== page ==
Rock music's origins lie mostly in the music of southerners, and many stars from the first wave of rock and roll such as Elvis Presley, Little Richard, and Jerry Lee Lewis hailed from the Deep South. But the British Invasion, and the rise of folk rock and psychedelic rock in the middle 1960's shifted the focus of new rock music away from the rural south and to London, New York, San Francisco, and Los Angeles.
In the late 1960s, traditionalists such as Creedence Clearwater Revival (from Northern California), and The Band (Canadian, though drummer Levon Helm is a native Arkansan) revived interest in the roots of rock music. Eventually the spotlight once again turned to bands from the American South. The Georgiann Allman Brothers Band made their national debut in 1969 and soon gained a loyal following with their blues rock sound. The death of guitarist Duane Allman in 1971 cemented their legendary status.
While the Allman Brothers explored the jazzier components of southern music in long blues jams, by the early 1970s a new wave of hard rock southern groups emerged that emphasized stripped down boogie rhythms, fast guitar leads derived from heavy metal and lyrical themes borrowed from the concurrent outlaw country movement. Lynyrd Skynyrd dominated this genre until the deaths of lead singer Ronnie Van Zandt and other members of the group in a 1977 airplane crash. Groups such as 38 Special, Molly Hatchet, and Black Oak Arkansas also thrived in this genre for a time.
Southern rock's use of Southern imagery, in particular the Confederate Rebel Flag, and lyrics seemingly extolling redneck values drew considerable criticism and derision. Some groups such as Black Oak Arkansas played up these images to the point of obvious parody, and it should be noted that the Allman Brothers had an African American member (percussionist Jai Johanson) at a time when mainstream rock was actively resegregating.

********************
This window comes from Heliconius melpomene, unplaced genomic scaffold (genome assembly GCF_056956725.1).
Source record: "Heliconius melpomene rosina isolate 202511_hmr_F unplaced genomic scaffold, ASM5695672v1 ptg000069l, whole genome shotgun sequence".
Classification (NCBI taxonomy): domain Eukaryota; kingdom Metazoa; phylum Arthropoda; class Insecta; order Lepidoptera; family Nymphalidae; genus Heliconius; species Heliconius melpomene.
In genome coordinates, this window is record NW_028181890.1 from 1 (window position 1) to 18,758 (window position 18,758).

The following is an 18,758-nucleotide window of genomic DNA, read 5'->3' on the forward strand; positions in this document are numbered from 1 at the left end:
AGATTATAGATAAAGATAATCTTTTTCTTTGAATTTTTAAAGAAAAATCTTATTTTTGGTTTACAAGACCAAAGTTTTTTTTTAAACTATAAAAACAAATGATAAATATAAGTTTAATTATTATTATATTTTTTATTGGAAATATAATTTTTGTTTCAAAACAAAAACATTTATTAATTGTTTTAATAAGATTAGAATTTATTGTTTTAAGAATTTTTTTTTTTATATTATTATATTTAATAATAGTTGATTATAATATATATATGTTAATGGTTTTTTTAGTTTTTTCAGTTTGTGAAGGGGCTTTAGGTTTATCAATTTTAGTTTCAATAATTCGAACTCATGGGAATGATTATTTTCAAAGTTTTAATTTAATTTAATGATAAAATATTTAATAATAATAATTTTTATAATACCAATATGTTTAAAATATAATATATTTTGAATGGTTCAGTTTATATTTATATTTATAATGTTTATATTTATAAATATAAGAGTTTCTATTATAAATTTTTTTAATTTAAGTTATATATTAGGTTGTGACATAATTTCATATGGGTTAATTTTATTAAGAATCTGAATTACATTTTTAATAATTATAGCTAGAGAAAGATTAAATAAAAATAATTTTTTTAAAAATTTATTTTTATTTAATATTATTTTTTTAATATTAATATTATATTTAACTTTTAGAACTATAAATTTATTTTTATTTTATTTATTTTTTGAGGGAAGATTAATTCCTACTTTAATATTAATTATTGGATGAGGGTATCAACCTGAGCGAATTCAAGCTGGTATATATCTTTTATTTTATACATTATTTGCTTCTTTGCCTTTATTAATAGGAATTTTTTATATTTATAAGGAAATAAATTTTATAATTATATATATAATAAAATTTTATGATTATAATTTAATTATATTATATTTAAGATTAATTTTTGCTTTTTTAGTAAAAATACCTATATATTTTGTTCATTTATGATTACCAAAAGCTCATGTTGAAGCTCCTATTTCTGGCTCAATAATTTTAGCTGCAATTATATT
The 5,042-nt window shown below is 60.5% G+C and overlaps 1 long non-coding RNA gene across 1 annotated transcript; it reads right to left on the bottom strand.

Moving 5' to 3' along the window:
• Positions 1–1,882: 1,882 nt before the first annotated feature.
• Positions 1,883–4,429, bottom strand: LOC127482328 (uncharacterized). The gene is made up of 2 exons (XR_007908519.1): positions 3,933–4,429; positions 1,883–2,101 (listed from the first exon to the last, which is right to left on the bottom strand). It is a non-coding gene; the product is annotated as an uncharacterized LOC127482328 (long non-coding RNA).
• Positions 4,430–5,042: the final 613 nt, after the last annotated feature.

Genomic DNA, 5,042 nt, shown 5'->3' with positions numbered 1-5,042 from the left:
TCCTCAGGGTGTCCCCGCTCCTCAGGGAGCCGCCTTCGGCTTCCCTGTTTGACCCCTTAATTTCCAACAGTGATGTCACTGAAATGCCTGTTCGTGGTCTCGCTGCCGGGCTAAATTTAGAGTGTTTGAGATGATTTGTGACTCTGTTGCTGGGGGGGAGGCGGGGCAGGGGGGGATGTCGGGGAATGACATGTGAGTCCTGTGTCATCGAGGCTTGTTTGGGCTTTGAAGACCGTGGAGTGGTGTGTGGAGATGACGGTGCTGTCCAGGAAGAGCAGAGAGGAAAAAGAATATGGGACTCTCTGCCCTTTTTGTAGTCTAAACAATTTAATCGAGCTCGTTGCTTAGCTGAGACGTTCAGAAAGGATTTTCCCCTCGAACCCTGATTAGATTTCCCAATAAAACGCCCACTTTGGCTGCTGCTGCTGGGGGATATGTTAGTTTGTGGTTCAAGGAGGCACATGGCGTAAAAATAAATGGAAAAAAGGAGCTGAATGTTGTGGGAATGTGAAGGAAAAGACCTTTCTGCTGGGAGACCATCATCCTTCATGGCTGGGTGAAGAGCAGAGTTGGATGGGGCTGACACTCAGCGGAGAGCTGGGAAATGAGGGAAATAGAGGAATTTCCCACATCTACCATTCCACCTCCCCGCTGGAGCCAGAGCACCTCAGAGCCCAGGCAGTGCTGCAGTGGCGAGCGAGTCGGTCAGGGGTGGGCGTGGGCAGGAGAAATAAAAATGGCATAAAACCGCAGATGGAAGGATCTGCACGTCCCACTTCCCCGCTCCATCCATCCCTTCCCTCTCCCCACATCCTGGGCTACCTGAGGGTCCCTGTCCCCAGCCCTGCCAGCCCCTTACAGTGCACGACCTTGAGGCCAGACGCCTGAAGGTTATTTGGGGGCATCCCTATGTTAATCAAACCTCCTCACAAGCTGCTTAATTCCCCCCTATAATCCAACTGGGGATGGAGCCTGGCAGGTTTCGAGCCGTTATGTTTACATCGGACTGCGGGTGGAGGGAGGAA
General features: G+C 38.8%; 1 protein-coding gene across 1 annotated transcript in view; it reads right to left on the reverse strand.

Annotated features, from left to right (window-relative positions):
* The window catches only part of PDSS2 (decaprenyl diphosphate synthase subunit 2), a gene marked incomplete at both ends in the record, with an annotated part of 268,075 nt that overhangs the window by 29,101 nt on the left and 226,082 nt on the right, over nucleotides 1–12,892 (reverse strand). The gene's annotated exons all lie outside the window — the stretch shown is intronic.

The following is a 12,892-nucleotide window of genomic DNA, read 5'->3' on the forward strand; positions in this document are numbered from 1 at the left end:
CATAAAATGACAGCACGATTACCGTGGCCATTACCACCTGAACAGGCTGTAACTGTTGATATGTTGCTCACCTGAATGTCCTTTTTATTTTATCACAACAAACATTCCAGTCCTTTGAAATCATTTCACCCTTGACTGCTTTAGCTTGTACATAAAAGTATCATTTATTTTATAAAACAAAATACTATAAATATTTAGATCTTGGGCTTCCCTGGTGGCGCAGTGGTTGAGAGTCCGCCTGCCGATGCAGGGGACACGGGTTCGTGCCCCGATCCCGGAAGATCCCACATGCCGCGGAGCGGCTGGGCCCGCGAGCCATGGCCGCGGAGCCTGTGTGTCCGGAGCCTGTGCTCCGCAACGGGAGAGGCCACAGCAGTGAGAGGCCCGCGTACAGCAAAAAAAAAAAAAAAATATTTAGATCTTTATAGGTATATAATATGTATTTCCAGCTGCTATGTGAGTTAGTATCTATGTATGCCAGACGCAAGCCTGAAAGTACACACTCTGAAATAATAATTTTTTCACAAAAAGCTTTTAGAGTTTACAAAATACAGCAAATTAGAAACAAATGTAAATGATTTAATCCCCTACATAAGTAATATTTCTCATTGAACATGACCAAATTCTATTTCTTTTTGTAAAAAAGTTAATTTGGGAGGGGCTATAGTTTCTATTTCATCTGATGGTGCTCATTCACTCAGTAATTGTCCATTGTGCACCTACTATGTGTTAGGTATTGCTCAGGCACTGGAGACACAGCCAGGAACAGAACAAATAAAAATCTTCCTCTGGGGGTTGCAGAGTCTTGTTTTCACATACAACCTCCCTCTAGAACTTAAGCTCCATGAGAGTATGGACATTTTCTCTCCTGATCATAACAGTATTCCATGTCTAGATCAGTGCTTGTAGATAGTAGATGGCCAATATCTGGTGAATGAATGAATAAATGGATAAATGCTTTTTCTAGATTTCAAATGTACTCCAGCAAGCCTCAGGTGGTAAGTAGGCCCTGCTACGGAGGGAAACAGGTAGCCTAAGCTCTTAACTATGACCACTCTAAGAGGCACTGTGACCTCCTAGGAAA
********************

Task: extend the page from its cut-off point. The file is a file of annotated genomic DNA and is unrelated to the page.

Also Lynyrd Skynyrd's "Sweet Home Alabama" (1973), why widely perceived as a 'redneck anthem', not only contains lines pointed at Neil Young's song "Alabama" (indicting Alabama as a state full of George Wallace style segregationists), but also makes it clear that not all white southerners approved of George Wallace's views.
Southern rock gained popularity far beyond the American south, and influenced groups as far flung as Britain's Def Leppard and Australia's AC/DC. Hard rock fans appreciated the blazing guitar solos, and working class listeners responded to the lack of glamour and rock star pretentension in this music.
However, by the end of the 1970s, much southern rock had become thoroughly enmeshed into corporate arena rock. With the rise of MTV, New Wave, and hair metal, most surviving southern rock groups were relegated to secondary or regional venues. One notable exception was Texas' ZZ Top, which added slick synthesizer production to their boogie blues sound, and skillfully used music videos. There were occasional hits by groups as the Georgia Satellites as well. During the 1990s 'reunion' albums of Lynyrd Skynyrd and the Allman Brothers, and hard rock groups with southern rock touches such as Jackyl renewed some interest in southern rock. But most rock groups from the south, such as Georgia's R.E.M and Black Crowes, and Mississippi's Blind Melon incorporated southern musical and lyrical themes without explicitly allying with any 'southern rock' movement.